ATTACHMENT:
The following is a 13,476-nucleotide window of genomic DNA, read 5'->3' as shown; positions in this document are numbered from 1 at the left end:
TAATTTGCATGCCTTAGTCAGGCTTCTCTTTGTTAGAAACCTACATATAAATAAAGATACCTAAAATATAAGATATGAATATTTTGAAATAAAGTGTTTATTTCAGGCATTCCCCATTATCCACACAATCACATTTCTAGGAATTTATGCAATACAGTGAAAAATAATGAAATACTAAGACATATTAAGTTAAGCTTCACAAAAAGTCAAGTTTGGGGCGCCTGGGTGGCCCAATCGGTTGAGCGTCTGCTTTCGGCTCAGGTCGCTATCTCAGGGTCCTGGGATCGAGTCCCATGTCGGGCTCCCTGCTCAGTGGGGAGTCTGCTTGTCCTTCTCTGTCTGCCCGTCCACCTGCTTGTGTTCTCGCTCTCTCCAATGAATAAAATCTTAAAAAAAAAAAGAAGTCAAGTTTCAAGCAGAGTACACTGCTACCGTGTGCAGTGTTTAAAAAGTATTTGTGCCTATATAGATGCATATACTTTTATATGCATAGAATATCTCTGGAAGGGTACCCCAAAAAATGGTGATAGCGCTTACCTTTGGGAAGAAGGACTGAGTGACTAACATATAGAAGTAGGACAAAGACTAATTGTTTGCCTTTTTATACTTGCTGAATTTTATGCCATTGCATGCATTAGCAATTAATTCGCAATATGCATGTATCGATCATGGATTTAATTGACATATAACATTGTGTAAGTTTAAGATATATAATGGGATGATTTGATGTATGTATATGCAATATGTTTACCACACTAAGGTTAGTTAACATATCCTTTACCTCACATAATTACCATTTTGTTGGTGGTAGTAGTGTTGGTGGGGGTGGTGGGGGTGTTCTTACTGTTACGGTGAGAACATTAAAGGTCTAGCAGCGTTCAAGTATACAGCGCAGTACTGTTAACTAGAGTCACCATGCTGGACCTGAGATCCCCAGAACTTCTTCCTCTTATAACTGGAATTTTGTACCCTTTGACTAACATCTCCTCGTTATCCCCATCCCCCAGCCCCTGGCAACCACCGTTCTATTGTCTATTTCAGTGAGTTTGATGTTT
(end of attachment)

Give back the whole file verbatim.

The following is a 13,476-nucleotide window of genomic DNA, read 5'->3' as shown; positions in this document are numbered from 1 at the left end:
TAATTTGCATGCCTTAGTCAGGCTTCTCTTTGTTAGAAACCTACATATAAATAAAGATACCTAAAATATAAGATATGAATATTTTGAAATAAAGTGTTTATTTCAGGCATTCCCCATTATCCACACAATCACATTTCTAGGAATTTATGCAATACAGTGAAAAATAATGAAATACTAAGACATATTAAGTTAAGCTTCACAAAAAGTCAAGTTTGGGGCGCCTGGGTGGCCCAATCGGTTGAGCGTCTGCTTTCGGCTCAGGTCGCTATCTCAGGGTCCTGGGATCGAGTCCCATGTCGGGCTCCCTGCTCAGTGGGGAGTCTGCTTGTCCTTCTCTGTCTGCCCGTCCACCTGCTTGTGTTCTCGCTCTCTCCAATGAATAAAATCTTAAAAAAAAAAAGAAGTCAAGTTTCAAGCAGAGTACACTGCTACCGTGTGCAGTGTTTAAAAAGTATTTGTGCCTATATAGATGCATATACTTTTATATGCATAGAATATCTCTGGAAGGGTACCCCAAAAAATGGTGATAGCGCTTACCTTTGGGAAGAAGGACTGAGTGACTAACATATAGAAGTAGGACAAAGACTAATTGTTTGCCTTTTTATACTTGCTGAATTTTATGCCATTGCATGCATTAGCAATTAATTCGCAATATGCATGTATCGATCATGGATTTAATTGACATATAACATTGTGTAAGTTTAAGATATATAATGGGATGATTTGATGTATGTATATGCAATATGTTTACCACACTAAGGTTAGTTAACATATCCTTTACCTCACATAATTACCATTTTGTTGGTGGTAGTAGTGTTGGTGGGGGTGGTGGGGGTGTTCTTACTGTTACGGTGAGAACATTAAAGGTCTAGCAGCGTTCAAGTATACAGCGCAGTACTGTTAACTAGAGTCACCATGCTGGACCTGAGATCCCCAGAACTTCTTCCTCTTATAACTGGAATTTTGTACCCTTTGACTAACATCTCCTCGTTATCCCCATCCCCCAGCCCCTGGCAACCACCGTTCTATTGTCTATTTCAGTGAGTTTGATGTTT